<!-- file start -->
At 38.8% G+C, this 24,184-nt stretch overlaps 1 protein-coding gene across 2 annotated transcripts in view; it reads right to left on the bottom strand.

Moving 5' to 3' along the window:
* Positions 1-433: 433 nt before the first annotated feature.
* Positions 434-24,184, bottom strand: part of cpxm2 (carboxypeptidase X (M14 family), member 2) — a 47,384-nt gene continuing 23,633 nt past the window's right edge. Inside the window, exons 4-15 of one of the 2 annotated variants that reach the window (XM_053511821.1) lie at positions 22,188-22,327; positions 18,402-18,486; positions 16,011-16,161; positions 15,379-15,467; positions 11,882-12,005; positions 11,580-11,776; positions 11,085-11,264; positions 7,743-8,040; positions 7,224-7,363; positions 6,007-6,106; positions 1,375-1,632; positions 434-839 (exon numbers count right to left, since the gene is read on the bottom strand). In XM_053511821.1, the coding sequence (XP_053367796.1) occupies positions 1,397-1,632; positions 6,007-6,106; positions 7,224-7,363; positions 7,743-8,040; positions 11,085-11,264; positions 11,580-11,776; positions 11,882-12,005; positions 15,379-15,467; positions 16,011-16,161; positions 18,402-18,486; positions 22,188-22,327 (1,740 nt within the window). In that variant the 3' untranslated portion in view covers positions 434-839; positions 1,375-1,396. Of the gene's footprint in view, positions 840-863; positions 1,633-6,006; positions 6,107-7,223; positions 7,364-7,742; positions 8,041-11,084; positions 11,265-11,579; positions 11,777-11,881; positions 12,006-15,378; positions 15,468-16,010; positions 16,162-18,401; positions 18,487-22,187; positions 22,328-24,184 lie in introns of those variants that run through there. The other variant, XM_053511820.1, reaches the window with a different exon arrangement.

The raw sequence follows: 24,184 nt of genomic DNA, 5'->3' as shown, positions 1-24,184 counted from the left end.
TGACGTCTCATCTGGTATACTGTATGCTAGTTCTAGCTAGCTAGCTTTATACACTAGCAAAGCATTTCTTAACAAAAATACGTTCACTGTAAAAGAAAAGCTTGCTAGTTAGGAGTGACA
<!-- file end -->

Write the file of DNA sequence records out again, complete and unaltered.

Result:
At 38.8% G+C, this 24,184-nt stretch overlaps 1 protein-coding gene across 2 annotated transcripts in view; it reads right to left on the bottom strand.

Moving 5' to 3' along the window:
* Positions 1-433: 433 nt before the first annotated feature.
* Positions 434-24,184, bottom strand: part of cpxm2 (carboxypeptidase X (M14 family), member 2) — a 47,384-nt gene continuing 23,633 nt past the window's right edge. Inside the window, exons 4-15 of one of the 2 annotated variants that reach the window (XM_053511821.1) lie at positions 22,188-22,327; positions 18,402-18,486; positions 16,011-16,161; positions 15,379-15,467; positions 11,882-12,005; positions 11,580-11,776; positions 11,085-11,264; positions 7,743-8,040; positions 7,224-7,363; positions 6,007-6,106; positions 1,375-1,632; positions 434-839 (exon numbers count right to left, since the gene is read on the bottom strand). In XM_053511821.1, the coding sequence (XP_053367796.1) occupies positions 1,397-1,632; positions 6,007-6,106; positions 7,224-7,363; positions 7,743-8,040; positions 11,085-11,264; positions 11,580-11,776; positions 11,882-12,005; positions 15,379-15,467; positions 16,011-16,161; positions 18,402-18,486; positions 22,188-22,327 (1,740 nt within the window). In that variant the 3' untranslated portion in view covers positions 434-839; positions 1,375-1,396. Of the gene's footprint in view, positions 840-863; positions 1,633-6,006; positions 6,107-7,223; positions 7,364-7,742; positions 8,041-11,084; positions 11,265-11,579; positions 11,777-11,881; positions 12,006-15,378; positions 15,468-16,010; positions 16,162-18,401; positions 18,487-22,187; positions 22,328-24,184 lie in introns of those variants that run through there. The other variant, XM_053511820.1, reaches the window with a different exon arrangement.

The raw sequence follows: 24,184 nt of genomic DNA, 5'->3' as shown, positions 1-24,184 counted from the left end.
TGACGTCTCATCTGGTATACTGTATGCTAGTTCTAGCTAGCTAGCTTTATACACTAGCAAAGCATTTCTTAACAAAAATACGTTCACTGTAAAAGAAAAGCTTGCTAGTTAGGAGTGACA